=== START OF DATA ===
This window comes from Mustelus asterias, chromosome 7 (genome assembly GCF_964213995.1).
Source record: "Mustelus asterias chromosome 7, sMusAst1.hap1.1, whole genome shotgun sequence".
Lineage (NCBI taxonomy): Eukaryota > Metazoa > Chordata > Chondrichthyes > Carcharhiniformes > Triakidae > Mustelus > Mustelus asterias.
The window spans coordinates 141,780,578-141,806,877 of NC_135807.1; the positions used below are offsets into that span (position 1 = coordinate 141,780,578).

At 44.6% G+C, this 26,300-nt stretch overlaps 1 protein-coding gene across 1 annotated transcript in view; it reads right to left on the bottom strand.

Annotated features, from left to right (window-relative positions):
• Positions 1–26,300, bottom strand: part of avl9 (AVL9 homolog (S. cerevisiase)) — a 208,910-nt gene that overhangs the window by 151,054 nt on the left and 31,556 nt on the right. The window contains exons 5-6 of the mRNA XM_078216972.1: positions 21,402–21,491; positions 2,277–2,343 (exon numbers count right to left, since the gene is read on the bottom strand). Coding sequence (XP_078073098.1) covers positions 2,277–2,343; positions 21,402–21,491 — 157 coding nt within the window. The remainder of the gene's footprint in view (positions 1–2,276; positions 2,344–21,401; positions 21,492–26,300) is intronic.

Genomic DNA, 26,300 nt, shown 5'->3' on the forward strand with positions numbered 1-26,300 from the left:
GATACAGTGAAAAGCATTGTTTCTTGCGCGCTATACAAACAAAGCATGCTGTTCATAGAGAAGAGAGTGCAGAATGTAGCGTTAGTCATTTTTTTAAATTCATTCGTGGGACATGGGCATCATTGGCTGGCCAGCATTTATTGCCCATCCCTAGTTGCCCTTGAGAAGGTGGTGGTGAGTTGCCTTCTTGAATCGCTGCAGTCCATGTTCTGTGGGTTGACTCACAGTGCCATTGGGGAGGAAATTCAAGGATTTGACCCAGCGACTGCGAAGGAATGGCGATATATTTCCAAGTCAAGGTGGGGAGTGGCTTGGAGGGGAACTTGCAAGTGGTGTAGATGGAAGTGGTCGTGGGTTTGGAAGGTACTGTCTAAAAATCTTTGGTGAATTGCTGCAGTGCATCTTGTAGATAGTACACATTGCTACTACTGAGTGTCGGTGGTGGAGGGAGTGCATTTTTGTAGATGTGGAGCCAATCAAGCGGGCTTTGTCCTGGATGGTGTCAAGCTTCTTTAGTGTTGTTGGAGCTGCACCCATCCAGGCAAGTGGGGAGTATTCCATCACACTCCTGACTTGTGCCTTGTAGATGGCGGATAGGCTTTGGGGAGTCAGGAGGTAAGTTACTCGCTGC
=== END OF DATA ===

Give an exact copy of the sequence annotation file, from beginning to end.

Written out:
This window comes from Mustelus asterias, chromosome 7 (genome assembly GCF_964213995.1).
Source record: "Mustelus asterias chromosome 7, sMusAst1.hap1.1, whole genome shotgun sequence".
Lineage (NCBI taxonomy): Eukaryota > Metazoa > Chordata > Chondrichthyes > Carcharhiniformes > Triakidae > Mustelus > Mustelus asterias.
The window spans coordinates 141,780,578-141,806,877 of NC_135807.1; the positions used below are offsets into that span (position 1 = coordinate 141,780,578).

At 44.6% G+C, this 26,300-nt stretch overlaps 1 protein-coding gene across 1 annotated transcript in view; it reads right to left on the bottom strand.

Annotated features, from left to right (window-relative positions):
• Positions 1–26,300, bottom strand: part of avl9 (AVL9 homolog (S. cerevisiase)) — a 208,910-nt gene that overhangs the window by 151,054 nt on the left and 31,556 nt on the right. The window contains exons 5-6 of the mRNA XM_078216972.1: positions 21,402–21,491; positions 2,277–2,343 (exon numbers count right to left, since the gene is read on the bottom strand). Coding sequence (XP_078073098.1) covers positions 2,277–2,343; positions 21,402–21,491 — 157 coding nt within the window. The remainder of the gene's footprint in view (positions 1–2,276; positions 2,344–21,401; positions 21,492–26,300) is intronic.

Genomic DNA, 26,300 nt, shown 5'->3' on the forward strand with positions numbered 1-26,300 from the left:
GATACAGTGAAAAGCATTGTTTCTTGCGCGCTATACAAACAAAGCATGCTGTTCATAGAGAAGAGAGTGCAGAATGTAGCGTTAGTCATTTTTTTAAATTCATTCGTGGGACATGGGCATCATTGGCTGGCCAGCATTTATTGCCCATCCCTAGTTGCCCTTGAGAAGGTGGTGGTGAGTTGCCTTCTTGAATCGCTGCAGTCCATGTTCTGTGGGTTGACTCACAGTGCCATTGGGGAGGAAATTCAAGGATTTGACCCAGCGACTGCGAAGGAATGGCGATATATTTCCAAGTCAAGGTGGGGAGTGGCTTGGAGGGGAACTTGCAAGTGGTGTAGATGGAAGTGGTCGTGGGTTTGGAAGGTACTGTCTAAAAATCTTTGGTGAATTGCTGCAGTGCATCTTGTAGATAGTACACATTGCTACTACTGAGTGTCGGTGGTGGAGGGAGTGCATTTTTGTAGATGTGGAGCCAATCAAGCGGGCTTTGTCCTGGATGGTGTCAAGCTTCTTTAGTGTTGTTGGAGCTGCACCCATCCAGGCAAGTGGGGAGTATTCCATCACACTCCTGACTTGTGCCTTGTAGATGGCGGATAGGCTTTGGGGAGTCAGGAGGTAAGTTACTCGCTGC